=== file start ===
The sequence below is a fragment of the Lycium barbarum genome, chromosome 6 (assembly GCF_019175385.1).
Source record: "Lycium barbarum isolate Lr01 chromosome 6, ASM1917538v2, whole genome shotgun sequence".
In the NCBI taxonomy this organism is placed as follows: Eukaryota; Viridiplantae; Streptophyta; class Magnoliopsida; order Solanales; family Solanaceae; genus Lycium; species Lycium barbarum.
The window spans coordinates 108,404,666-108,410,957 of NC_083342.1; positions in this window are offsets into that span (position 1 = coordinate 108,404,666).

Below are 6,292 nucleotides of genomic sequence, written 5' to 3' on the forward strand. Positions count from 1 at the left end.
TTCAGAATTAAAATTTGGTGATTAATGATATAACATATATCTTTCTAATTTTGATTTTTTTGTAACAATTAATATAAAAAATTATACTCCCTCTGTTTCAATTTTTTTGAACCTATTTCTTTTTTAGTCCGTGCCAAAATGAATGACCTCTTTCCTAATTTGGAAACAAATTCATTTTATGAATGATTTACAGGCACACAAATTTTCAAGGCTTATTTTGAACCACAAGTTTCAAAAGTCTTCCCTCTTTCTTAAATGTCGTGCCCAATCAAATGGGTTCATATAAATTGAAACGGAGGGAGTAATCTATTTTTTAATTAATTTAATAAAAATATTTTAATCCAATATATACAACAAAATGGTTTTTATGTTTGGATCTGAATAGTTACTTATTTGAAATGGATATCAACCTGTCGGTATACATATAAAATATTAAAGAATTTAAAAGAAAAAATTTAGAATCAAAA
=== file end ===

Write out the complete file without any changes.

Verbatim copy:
The sequence below is a fragment of the Lycium barbarum genome, chromosome 6 (assembly GCF_019175385.1).
Source record: "Lycium barbarum isolate Lr01 chromosome 6, ASM1917538v2, whole genome shotgun sequence".
In the NCBI taxonomy this organism is placed as follows: Eukaryota; Viridiplantae; Streptophyta; class Magnoliopsida; order Solanales; family Solanaceae; genus Lycium; species Lycium barbarum.
The window spans coordinates 108,404,666-108,410,957 of NC_083342.1; positions in this window are offsets into that span (position 1 = coordinate 108,404,666).

Below are 6,292 nucleotides of genomic sequence, written 5' to 3' on the forward strand. Positions count from 1 at the left end.
TTCAGAATTAAAATTTGGTGATTAATGATATAACATATATCTTTCTAATTTTGATTTTTTTGTAACAATTAATATAAAAAATTATACTCCCTCTGTTTCAATTTTTTTGAACCTATTTCTTTTTTAGTCCGTGCCAAAATGAATGACCTCTTTCCTAATTTGGAAACAAATTCATTTTATGAATGATTTACAGGCACACAAATTTTCAAGGCTTATTTTGAACCACAAGTTTCAAAAGTCTTCCCTCTTTCTTAAATGTCGTGCCCAATCAAATGGGTTCATATAAATTGAAACGGAGGGAGTAATCTATTTTTTAATTAATTTAATAAAAATATTTTAATCCAATATATACAACAAAATGGTTTTTATGTTTGGATCTGAATAGTTACTTATTTGAAATGGATATCAACCTGTCGGTATACATATAAAATATTAAAGAATTTAAAAGAAAAAATTTAGAATCAAAA